“Landmarks in the critical study of secularism- “Internal Barriers to Online Expansion …………
Landmarks in the critical study of secularism
In September of 2010, Talal Asad, William E. Connolly, Charles Hirschkind, and I met at the annual American Political Science Association conference to discuss two seminal texts in a recently emerging field of study, which could tentatively be called the critical study of secularism. The texts in question were Connolly?s Why I Am Not a Secularist (1999) and Asad?s Formations of the Secular: Christianity, Islam and Modernity (2003), each now roughly a decade old.
Internal Barriers to Online Expansion
New survey suggests budget woes are more likely to impede the growth of online programs than skepticism and regulation; access for disabled students also a concern. more
Thinking in public: cloud-based composition
Richard Miller and Paul Hammond offer the video below exploring the role on the network in composition. The video is a good general introduction to this issue beginning broadly with a discussion of paradigm shifts and situating current technological developments as a paradigmatic shift away from a printcentric world. All familiar stuff, at least to most readers of this blog. About seven minutes in they begin to discuss this idea of learning and thinking in public and the importance of our ability to develop ideas through public spaces. And then it is here, about 10 minutes into the video, that I think it really starts getting interesting to me as they begin to explore their pedagogical-curricular implementation of cloud-based composition.
Encouraging Deep Learning
Annual survey of community college students reveals that many do not engage in critical thinking often enough to generate classroom success. more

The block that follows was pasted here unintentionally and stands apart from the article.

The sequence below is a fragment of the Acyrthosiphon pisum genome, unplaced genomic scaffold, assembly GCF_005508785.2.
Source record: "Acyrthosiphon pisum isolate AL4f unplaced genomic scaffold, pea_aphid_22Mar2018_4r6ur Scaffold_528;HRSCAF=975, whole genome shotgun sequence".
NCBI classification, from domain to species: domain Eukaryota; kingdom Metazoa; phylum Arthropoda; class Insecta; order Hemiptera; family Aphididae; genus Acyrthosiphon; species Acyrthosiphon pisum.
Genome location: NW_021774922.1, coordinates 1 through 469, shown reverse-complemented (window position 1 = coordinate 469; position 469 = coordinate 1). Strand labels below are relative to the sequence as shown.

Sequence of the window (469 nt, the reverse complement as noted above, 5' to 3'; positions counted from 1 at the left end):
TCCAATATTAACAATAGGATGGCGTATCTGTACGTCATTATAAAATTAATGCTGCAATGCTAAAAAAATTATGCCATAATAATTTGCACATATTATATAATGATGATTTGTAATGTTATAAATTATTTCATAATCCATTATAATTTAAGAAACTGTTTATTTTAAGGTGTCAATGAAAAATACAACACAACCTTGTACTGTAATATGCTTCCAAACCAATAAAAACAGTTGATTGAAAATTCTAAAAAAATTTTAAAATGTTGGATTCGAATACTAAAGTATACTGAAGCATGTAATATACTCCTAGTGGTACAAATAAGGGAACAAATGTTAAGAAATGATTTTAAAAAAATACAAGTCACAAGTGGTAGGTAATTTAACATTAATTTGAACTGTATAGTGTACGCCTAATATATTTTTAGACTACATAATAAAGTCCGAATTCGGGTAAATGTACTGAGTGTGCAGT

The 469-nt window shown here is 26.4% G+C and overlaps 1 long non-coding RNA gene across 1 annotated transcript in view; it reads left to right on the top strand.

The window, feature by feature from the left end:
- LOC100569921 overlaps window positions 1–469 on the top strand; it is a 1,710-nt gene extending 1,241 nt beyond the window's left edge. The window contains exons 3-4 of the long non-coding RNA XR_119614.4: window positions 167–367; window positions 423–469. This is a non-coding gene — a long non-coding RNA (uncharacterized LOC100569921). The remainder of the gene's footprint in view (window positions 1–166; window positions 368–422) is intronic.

Calvinism, Drivel, and the Best Possible World
Herman Bavinck?s section on the divine counsel in Reformed Dogmatics is, in my rather biased mind at least, teeming with shrewd theological judgments. However, it also bears the mark of a deep, pastoral awareness of the tragic and the disturbing realities of the world. In the midst of underscoring the active posture of the will of God and the dependence of all creaturely happenings thereon, he acknowledges,
Turkish president surprises in rector appointments
putting an object-orientation to work in the new humanities
I’m following along the lines of some recent posts here and a clearly broader conversation. Here’s Dave Parry quoting Jean-Luc Nancy on the SUNY Albany business. Here’s Jeff Rice. Here’s Richard Miller. Here’s Rosemary Feal in the Chronicle. The MLA has produced a report on rebuilding foreign language programs. Here are UK students protesting changes in higher education (a large part of those changes impact humanities and social sciences, i.e. non-STEM, education).